"She's part of my childhood." "To us, Beatrix Potter is exotic," said Japanese tour guide Michii Christmas gifts. She could not keep field for a village celebration or buy up with demand. costumes for the local team of folk Frederick Warne Co. later dancers. Among other kindly acts, agreed to publish the book and went Potter drew pictures for a fund-rais- on to publish the rest of the tales in ing drive by the Invalid Children's Potter's chosen format, 4 inches by Aid Association.

5 Vi inches, ideal for tiny hands. In between, she walked the By the end of 1903, more than mountains, usually swathed in a 50,000 copies of Peter Rabbit had countrywoman's baggy tweeds, been sold. "What an appalling quan- Local legend has it that a vagrant, tity of Peter," Potter exclaimed in passing her in pouring rain one day her diary. and taking her for a fellow traveler, She had no similar success with remarked, "Tis a terrible day for the her studies and drawings of plants likes of thee and me, missus!" and fungi, which were turned down After her death in 1943, Frederick by the Royal Botanical Gardens at Warne inherited her shares in the Kew. company and on her husband's death In 1905, Potter became engaged to received all rights and royalties to Dunkeld, Scotland, were an important influence.

"The woods were peopled by the mysterious good folk," enthused Potter in her journal. "The Lords and Ladies of the last century walked with me along the overgrown paths, and picked the old-fashioned flowers among the box and rose hedges of the garden. In the summer of 1882, the Potters stayed in a house on Lake Windermere in the Lake District. There, Beatrix met Canon Hard-wicke Rawnsley, vicar of Wray and an early conservationist who im- Mother quite remote Like many other children of rich Victorian families, she was raised by governesses and nannies and saw lit- 'As a Victorian woman, she was ahead of her time," says biographer tie of her mother, a rather remote Judy Taylor. "She had great spirit woman.

Beatrix's only sibling, her and determination and she got things done." The child of wealthy parents both inherited Lancashire cotton brother, Bertram, was six years younger. Summer vacations spent at a house amid woods on the River Tay near Peter memorabilia is huge money spinner her books. She left her homes and 14 farms to the National Trust, a conservation society co-founded by her old friend, Canon Rawnsley, with instructions to preserve Hill Top. Potter left instructions for her shepherd, Tom Storey, to scatter her ashes in a secret spot close to Near Sawrey. It remains a secret to this day.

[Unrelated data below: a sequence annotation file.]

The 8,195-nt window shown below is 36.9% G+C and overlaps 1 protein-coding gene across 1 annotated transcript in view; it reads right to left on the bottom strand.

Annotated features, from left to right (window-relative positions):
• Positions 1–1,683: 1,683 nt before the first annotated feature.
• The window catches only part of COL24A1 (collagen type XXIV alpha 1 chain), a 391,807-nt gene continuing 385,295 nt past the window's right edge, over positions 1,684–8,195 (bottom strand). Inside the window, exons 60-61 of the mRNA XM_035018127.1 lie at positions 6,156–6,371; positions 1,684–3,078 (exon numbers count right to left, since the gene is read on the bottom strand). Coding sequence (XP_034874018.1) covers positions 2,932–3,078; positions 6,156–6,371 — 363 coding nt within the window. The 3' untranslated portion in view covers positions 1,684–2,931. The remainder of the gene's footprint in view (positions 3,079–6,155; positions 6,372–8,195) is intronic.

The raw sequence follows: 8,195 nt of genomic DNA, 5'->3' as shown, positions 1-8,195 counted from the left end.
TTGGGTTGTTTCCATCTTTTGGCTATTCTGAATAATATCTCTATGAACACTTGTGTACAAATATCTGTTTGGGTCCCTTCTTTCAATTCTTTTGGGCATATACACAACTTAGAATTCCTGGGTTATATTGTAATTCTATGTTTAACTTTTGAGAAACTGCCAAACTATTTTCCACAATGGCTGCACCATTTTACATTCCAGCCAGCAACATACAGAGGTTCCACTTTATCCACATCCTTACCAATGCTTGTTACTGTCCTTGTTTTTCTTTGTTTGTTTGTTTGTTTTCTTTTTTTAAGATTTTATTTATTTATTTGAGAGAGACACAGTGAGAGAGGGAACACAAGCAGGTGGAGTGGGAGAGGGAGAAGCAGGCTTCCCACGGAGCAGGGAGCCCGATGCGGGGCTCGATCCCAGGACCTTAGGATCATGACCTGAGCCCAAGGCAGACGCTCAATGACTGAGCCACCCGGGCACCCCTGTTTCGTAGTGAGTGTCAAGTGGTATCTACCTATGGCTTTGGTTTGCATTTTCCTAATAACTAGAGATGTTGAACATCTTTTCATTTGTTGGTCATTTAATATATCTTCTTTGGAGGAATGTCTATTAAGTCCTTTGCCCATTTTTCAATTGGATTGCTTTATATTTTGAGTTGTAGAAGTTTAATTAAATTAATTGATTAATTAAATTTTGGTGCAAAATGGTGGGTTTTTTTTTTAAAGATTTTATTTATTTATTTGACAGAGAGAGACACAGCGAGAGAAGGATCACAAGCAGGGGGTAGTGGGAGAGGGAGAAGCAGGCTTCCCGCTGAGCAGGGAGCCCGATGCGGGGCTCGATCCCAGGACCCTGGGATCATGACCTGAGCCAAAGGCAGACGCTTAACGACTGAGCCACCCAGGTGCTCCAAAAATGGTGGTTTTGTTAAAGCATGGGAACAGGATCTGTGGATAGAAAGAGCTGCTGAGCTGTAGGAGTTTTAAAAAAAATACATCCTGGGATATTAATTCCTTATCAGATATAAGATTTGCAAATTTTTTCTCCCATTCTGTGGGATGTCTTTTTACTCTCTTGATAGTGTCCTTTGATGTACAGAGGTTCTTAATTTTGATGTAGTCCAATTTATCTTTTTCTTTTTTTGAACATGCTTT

Frederick Warne edition. Wedgewood has produced an anniversary collection of nursery crockery featuring the letter on which the Peter Rabbit tale is based and Royal Doulton has made a Peter Rabbit figurine. 'In shared delight' In the United States, Schmid is of The New York Herald Tribune wrote in a tribute that her greatness lay in "the fact that she was able television, said publisher Sally Floyer. The company also helps maintain vital Potter archives and has helped fund a new National Trust exhibit in Keswick highlighting Beatrix's conservation activities. Frederick Warne promotes the ICAN charity for children with communication difficulties, which took over the work of the Invalid Children's Aid Association, a favorite Potter charity.

For the centenary, Frederick Warne has published a limited edition of 750 cased sets of "The Tale of Peter Rabbit," containing hand-numbered facsimiles of the early privately printed edition and the first LONDON (AP) "I am cutting out calico patterns of Peter, I have not got it right yet, but the expression is going to be lovely; especially the whiskers," Beatrix Potter wrote in 1903 as she worked on a Peter Rabbit doll. The whiskers were made from the bristles of a brush. Ninety years later, Peter Rabbit is on everything from hand-painted eggs to chopsticks and hood ornaments on cars. Potter early realized the commercial value of her characters, and stuffed dolls, board games and ceramic figures were available in her lifetime. Today, sales of Beatrix Potter memorabilia are "well in excess of 100 million pounds ($150 million) a year," according to Nicholas Dur-bridge, managing director of licens ing agents Copyrights.

Frederick Warne Co. was bought by Penguin Books in 1983, but the English editions of Beatrix Potter's books still bear the company's imprint. The company holds all Potter's copyrights and controls licensing, through Copyrights. "We are very choosy about what we license," said Durbridge. "It's part of our national heritage and plenty of people would criticize us roundly if we did it wrong." Frederick Warne and Copyrights review every item, upwards of 2,000 a year.

Earnings from royalties are a closely guarded secret. Frederick Warne plows its profits back into the business, into ventures such as the recent $9 million production of six animated Potter tales for again and again to create that rare Azami as she led a large group of her thing a book that brings grown- compatriots around Hill Top. ups and children together in shared "That is why we love her." fering limited edition Peter Rabbit figurines, Fieldcrest Cannon have special birthday bedding and Eden Toys a facsimile of Beatrix Potter's original stuffed Peter Rabbit doll. There are also garden sculptures by Blue Moon and a collection of enamel baubles by Crown Jewelry. In September, Britain's Royal Mail will release a set of Beatrix Potter anniversary stamps with a booklet about her life.

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Pages Available:
1,570,879
Years Available:
1864-2024